The Dutch TV and video market will also be shaped by technological developments and how consumers react to them.  The capacity, speed and latency of broadband will help determine the extent to which demanding digital content, such as 8K video, 360 degree video streams and virtual reality, are adopted by households. At the same time, rising concerns about energy consumption, greenhouse gas emissions and the social impact of binging on immersive digital entertainment may spark a backlash, which results in people cutting back their time in front of screens. As consumers become aware of how much energy is required to stream and watch 4K and 8K video , they may become more selective in their video viewing. If that happens, the Dutch TV and video market could become even more competitive than it is today.

 

How big a priority is the Dutch market?

Another important dynamic will be how many of the global platforms, such as Netflix, Amazon, Apple, Disney, YouTube and WarnerMedia, make major investments in the Dutch market. To what extent will they invest in local dramas and documentaries, and bid for local sports rights specifically for the Dutch market? 

Unlike many of the national players, the global platforms don’t necessarily have to make a direct profit on their TV and video activities in The Netherlands. Amazon for example, provides video-on-demand services to enhance its Amazon Prime delivery proposition and support its core retail business, while Google/YouTube is collecting consumer data to help it broker targeted advertising across Google’s suite of online services.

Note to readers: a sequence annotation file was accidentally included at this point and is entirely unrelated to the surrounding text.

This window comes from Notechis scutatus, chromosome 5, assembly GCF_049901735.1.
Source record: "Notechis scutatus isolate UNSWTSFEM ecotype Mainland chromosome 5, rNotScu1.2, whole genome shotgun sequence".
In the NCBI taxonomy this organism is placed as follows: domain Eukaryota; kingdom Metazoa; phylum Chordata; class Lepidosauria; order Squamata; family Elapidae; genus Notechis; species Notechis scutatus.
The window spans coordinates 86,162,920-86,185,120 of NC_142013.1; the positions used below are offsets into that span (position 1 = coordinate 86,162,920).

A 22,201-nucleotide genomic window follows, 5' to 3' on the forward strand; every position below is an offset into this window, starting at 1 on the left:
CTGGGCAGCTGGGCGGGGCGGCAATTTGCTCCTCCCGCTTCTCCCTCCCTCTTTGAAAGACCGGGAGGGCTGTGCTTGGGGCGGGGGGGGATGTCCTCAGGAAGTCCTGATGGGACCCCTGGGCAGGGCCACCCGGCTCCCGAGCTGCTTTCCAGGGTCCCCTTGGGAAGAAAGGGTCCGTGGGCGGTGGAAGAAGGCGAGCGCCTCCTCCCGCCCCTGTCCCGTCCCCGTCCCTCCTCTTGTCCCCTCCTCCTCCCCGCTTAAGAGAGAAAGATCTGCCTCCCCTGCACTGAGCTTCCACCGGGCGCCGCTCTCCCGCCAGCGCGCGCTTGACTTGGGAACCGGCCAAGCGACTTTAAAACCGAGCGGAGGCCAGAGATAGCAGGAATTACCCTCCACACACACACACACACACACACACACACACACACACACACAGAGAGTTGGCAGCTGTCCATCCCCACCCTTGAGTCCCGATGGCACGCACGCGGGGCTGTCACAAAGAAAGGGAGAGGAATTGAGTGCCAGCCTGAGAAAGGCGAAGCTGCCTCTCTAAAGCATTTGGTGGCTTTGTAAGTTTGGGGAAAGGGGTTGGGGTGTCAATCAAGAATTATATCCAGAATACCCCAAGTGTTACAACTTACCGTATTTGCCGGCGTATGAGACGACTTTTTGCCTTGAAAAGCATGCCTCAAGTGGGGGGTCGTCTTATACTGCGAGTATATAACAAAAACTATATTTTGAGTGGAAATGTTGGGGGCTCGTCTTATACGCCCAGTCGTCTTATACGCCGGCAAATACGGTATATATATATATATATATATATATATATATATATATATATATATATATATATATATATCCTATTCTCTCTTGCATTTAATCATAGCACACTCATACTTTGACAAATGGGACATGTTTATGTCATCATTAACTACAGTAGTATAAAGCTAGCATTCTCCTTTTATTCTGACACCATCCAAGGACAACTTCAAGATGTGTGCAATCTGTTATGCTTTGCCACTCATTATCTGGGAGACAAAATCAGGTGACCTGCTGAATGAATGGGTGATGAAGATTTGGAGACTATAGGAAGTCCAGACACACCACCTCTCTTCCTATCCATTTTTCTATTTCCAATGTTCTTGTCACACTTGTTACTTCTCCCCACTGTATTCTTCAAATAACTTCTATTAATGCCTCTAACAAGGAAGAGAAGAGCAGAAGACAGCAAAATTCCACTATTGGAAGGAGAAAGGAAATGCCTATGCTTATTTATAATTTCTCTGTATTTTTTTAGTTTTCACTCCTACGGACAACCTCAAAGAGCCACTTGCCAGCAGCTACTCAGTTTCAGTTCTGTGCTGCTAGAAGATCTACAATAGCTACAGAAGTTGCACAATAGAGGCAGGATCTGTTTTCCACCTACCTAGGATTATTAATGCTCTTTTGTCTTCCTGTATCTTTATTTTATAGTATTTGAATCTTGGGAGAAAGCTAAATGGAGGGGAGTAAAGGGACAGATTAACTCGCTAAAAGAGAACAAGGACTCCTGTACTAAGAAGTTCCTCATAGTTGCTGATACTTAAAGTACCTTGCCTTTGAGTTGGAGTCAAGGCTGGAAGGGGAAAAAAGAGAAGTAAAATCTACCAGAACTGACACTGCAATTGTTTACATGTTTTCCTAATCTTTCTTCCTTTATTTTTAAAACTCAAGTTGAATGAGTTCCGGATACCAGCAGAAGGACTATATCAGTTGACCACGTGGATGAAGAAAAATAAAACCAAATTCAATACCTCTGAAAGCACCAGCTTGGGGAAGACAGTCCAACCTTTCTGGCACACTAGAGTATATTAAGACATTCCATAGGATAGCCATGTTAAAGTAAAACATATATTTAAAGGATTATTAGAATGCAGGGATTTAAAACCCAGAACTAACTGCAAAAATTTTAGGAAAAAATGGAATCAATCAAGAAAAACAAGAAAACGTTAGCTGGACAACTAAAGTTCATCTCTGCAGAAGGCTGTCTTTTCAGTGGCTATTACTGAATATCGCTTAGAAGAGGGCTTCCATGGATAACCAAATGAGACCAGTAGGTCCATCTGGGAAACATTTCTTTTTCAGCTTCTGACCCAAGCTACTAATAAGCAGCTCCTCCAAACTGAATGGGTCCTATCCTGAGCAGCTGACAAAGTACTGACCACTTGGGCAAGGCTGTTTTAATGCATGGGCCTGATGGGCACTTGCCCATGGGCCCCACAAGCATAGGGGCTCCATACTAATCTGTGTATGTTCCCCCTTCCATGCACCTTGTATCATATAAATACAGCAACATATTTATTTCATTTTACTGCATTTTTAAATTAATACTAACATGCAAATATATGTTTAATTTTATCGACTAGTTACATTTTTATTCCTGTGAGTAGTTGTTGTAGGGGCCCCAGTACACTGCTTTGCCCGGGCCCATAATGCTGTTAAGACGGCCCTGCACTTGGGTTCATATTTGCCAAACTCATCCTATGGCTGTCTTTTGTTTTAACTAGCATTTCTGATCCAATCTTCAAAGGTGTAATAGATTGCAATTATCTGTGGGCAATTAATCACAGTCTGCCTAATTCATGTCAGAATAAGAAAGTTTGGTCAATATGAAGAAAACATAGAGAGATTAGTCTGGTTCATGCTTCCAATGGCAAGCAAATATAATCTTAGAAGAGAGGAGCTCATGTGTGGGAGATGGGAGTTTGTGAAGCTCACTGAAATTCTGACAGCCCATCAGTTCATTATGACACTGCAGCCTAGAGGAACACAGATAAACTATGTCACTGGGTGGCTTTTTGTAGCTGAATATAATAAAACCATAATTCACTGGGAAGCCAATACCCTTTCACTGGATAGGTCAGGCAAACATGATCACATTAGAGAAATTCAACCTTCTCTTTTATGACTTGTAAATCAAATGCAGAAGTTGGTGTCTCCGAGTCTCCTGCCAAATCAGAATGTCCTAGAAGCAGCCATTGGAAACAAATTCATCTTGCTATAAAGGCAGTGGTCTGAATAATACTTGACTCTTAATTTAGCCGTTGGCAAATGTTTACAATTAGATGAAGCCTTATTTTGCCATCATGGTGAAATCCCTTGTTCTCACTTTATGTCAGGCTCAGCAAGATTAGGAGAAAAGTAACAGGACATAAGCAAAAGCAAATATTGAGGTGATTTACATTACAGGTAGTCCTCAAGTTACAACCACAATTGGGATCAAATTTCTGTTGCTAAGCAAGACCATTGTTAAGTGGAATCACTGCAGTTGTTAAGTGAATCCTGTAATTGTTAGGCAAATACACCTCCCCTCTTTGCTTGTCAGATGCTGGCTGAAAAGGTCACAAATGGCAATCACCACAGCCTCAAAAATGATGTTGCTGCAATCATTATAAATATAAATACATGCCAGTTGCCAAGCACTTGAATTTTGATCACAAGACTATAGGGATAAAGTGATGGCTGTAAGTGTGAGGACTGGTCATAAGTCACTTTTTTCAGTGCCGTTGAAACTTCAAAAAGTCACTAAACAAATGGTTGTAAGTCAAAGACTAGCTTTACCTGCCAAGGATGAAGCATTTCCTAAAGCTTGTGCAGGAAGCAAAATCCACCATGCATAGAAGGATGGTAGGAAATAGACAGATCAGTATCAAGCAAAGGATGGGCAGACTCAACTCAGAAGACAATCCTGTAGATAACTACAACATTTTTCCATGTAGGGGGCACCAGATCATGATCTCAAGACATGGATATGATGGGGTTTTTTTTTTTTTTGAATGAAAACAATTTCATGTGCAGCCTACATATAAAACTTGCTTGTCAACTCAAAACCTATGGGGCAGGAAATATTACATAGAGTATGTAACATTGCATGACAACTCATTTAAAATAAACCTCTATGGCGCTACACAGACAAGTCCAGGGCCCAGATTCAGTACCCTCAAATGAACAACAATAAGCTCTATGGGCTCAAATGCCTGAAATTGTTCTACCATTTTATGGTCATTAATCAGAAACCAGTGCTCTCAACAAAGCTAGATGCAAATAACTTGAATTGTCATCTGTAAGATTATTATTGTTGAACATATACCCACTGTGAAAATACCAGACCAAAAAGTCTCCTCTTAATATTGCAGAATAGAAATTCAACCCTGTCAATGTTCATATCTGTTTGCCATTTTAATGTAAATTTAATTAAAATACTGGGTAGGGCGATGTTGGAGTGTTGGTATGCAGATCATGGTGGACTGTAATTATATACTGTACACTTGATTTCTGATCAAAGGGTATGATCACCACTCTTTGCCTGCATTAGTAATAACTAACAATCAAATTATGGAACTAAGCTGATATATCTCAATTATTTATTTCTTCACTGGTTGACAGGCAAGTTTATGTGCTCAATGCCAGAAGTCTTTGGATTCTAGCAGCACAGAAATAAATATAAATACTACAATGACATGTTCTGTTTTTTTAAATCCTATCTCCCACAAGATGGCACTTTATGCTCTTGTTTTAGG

Co-operation could be key

To ensure they can compete effectively with the global platforms, we believe national players will need to collaborate to offer consumers a single platform through which they can access all the local content they want. As TV and video distribution is a platform business, it benefits from economies of scale and network effects: consumers tend to subscribe to platforms with the best selection of content, while content providers gravitate towards the platforms with the most subscribers. A single Dutch platform that aggregates content from all the national players is more likely to create this virtuous circle than narrower platforms run by individual companies. 

Dutch public broadcaster NPO and commercial broadcasters RTL and Talpa Network are already making their programming available through the joint live TV and video-on-demand platform NLZIET, which aggregates content from 22 linear channels. Yet this joint platform has to compete with other local platforms, such as Videoland, NPO Start and Pathe-Thuis, as well as the global players.

While at the same time competing vigorously (eg broadcasters with their linear channels, telco’s for access fees and the two for distribution fees), national players at the same time will need to figure out how to work together to build a compelling proposition for Dutch households and for advertisers seeking to reach Dutch consumers. In the Netherlands, the government is encouraging such co-operation, but the companies themselves will need to make it happen. Otherwise, there is real risk that they will be swept aside as the universal supermarket or content endgame scenarios come to pass.

More information on The future of TV and video?

This blog is part of a series on "Future of TV and video". You can find the previous blogs here: